"Oh, I'm sorry," she said sympathetically, "I'm so used to seein' you covered in black, I look past it now," she giggled out. Ollie laughed and continued his walking.
Next house, next house...Six Four Zero Suntrust Road, Ollie thought to himself. Six Four Zero, that's the summer houses... Hurriedly, he quickened his pace: the rich pay deep.
Catherine stretched, lazily shifting in her bed. Eight-thirty, and another wonderful day of summer in Tillie, New York! She laid her head back, closing her eyes softly; five more minutes won't hurt.
Suddenly, her eyes opened.
What on earth is that sound! She raised out of bed, frustrated because someone was ruining her vacation.
Though no one dare tell her, Catherine was slightly self-centered; she was an only child, raised with money, generous parents, the best of schooling, and beauty, passed from her mother.
Beautiful was a disgrace to what Catherine really was. She was heavenly blessed with looks: long, dark hair, silky, fair skin, gorgeous, green eyes, just everything. So why wouldn't she be self-centered?
Ten minutes, at least, and the noise continued! Catherine huffed, throwing the covers off. She slipped on her bedroom shoes, and stomped down the stairs. There was nothing worse than an angry Catherine: she was never one to be called shy or not speak her mind.
Downstairs, Ollie worked quickly, pumping the broom in and out of the chimney of the renters: The Calhouns. They must have been new, because Ollie hadn't heard a word about the family. However, when he arrived at the house, a maid welcomed him and led him to the den. There, he began work.
To the right of the room, a wooden door swung open, but Ollie paid no attention.
Catherine stood in the door way, bewildered to the stranger in her family's house.
"Excuse me, but who are you?" she said, with a southern drawl on her words; her Charleston accent was even more so when she was angry.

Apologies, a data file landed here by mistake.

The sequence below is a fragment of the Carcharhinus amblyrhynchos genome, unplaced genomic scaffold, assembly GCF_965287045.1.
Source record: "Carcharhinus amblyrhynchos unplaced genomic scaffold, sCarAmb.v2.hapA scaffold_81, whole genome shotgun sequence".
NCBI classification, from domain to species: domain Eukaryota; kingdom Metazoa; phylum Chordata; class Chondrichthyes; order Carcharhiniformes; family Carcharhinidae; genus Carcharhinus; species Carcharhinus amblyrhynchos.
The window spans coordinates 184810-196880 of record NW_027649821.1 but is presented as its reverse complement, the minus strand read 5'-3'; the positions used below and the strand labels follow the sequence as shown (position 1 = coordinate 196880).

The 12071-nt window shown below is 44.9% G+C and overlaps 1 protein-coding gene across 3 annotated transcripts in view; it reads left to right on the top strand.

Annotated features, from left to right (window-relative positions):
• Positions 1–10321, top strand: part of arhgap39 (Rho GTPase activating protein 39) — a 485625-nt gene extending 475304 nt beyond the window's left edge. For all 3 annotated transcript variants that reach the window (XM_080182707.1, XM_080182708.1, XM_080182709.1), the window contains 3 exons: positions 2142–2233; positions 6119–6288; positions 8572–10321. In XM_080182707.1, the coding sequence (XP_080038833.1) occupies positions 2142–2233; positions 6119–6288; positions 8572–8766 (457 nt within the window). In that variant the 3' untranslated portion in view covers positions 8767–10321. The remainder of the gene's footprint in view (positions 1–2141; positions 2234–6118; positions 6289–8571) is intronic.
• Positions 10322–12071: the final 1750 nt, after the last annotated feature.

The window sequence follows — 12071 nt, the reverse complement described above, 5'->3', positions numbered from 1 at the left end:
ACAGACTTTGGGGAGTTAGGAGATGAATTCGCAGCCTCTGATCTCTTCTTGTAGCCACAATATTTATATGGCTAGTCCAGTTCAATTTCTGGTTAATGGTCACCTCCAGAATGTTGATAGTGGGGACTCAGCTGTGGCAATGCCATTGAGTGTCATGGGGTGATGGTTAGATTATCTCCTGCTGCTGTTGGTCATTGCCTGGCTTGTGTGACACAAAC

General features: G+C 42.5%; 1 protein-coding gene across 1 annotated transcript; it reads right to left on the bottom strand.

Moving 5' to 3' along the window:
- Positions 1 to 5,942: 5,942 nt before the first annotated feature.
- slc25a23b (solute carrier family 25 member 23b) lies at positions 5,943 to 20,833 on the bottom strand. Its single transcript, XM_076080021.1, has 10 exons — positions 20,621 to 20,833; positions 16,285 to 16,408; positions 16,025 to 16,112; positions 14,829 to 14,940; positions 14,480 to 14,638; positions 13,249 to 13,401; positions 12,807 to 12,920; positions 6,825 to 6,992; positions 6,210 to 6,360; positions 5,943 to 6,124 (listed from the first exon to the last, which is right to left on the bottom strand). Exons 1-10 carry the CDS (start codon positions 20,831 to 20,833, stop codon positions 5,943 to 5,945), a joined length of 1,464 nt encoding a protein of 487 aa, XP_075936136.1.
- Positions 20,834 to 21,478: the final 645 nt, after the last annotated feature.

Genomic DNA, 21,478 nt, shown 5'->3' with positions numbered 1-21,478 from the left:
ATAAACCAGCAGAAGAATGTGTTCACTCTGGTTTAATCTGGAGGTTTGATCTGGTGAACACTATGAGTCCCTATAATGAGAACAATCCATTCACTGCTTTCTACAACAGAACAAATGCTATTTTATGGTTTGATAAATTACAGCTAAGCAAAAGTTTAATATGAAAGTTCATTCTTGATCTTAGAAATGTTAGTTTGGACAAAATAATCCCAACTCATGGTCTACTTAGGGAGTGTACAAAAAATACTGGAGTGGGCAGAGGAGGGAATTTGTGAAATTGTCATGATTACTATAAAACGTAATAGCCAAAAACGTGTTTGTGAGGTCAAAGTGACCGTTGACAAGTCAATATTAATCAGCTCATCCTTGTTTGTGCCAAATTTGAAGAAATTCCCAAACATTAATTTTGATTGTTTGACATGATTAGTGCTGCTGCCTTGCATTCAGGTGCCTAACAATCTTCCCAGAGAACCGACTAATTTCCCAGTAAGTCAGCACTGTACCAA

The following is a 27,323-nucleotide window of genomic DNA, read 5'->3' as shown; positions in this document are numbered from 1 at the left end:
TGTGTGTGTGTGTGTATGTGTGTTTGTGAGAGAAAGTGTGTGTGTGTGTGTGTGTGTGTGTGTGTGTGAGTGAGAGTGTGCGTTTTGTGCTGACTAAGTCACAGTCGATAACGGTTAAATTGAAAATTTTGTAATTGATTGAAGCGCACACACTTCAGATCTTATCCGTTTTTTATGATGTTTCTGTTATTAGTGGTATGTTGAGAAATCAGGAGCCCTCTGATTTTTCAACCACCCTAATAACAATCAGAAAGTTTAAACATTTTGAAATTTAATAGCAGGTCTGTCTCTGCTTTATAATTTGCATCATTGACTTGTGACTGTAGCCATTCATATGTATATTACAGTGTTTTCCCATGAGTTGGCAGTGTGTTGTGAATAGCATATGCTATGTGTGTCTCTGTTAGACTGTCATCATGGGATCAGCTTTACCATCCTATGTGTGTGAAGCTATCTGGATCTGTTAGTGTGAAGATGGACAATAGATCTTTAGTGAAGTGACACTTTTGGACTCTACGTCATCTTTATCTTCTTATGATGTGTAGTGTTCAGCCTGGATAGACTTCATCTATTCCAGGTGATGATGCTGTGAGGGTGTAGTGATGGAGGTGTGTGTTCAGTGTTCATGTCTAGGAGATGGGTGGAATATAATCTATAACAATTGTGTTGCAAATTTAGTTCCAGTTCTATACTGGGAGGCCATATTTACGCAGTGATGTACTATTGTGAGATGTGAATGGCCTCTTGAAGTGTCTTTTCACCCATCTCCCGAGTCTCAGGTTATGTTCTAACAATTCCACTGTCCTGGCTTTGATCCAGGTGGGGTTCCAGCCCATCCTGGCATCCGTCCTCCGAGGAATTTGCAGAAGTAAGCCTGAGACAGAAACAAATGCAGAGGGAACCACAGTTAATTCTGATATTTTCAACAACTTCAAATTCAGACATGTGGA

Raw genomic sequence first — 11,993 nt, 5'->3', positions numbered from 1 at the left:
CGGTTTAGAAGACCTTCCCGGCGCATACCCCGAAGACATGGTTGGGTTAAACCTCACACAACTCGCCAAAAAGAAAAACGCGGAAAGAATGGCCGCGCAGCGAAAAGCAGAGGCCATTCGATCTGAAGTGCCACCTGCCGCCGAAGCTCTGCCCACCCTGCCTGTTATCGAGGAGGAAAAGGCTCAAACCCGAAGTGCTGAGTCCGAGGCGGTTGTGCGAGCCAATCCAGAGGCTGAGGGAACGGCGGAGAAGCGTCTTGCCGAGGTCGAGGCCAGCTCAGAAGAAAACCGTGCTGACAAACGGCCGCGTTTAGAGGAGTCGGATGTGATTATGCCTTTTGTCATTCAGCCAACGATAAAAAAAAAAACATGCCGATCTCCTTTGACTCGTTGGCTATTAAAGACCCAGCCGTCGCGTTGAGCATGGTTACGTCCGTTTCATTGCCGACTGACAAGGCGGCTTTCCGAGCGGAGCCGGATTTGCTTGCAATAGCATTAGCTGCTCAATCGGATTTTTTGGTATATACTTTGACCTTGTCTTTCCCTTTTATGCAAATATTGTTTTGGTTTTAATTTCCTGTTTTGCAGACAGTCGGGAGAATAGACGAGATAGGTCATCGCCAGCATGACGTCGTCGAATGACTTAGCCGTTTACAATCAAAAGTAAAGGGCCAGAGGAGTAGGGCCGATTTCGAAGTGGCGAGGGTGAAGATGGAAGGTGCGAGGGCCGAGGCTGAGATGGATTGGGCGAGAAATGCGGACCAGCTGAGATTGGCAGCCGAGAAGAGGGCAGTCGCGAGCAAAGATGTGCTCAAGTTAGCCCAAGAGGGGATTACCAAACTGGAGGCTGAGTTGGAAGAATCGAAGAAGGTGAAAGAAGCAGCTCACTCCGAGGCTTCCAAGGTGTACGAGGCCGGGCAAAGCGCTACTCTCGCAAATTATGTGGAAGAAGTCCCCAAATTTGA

"Chimney sweep," Ollie replied, not removing his attention from the chimney. This irritated Catherine; who doesn't look at a person when they're talking to them?
"Do you have any idea what time it is?" she demanded.
Ollie paused, wiping the sweat off his brow, his face still buried, "Eight-thirty." Catherine looked with disgust at this filthy, arrogant man.
"Well, don't you think it's a little early to be doing this? People are trying to sleep in this house-"
"You mean, you're tryin' to sleep, right?" Ollie replied, standing up to face this fiesty girl. As he turned, he saw Catherine: tussled hair, bright eyes, a long, white cotton gown that fitted in all the right places. Not bad...he thought.
"How dare you!" Catherine spouted.
"Look, I'm being paid to come in at eight-thirty to clean this chimney. I'm not leavin' because I'm bein' paid. I like bein' paid. Bein' paid is very nice. Need I keep on?"
Catherine steamed, growling at Ollie in an almost-chirpy way because of her girlish voice and began to storm out. Ollie smirked, amused.
"I'm Oliver, by the way," he called out. Catherine stopped, turning around irritated.
"And what makes you think I care what your name is?"
Ollie shrugged. "Just thought I'd tell you," Catherine stood bewildered.
"I don't care."
"It's not courteous to not introduce yourself, too," he smirked.
"I'm going back to sleep," she said, making the shun as obvious as she could.
Ollie smiled, watching the little fireball pout and as she stomped upstairs. He wouldn't mind cleaning this house more often.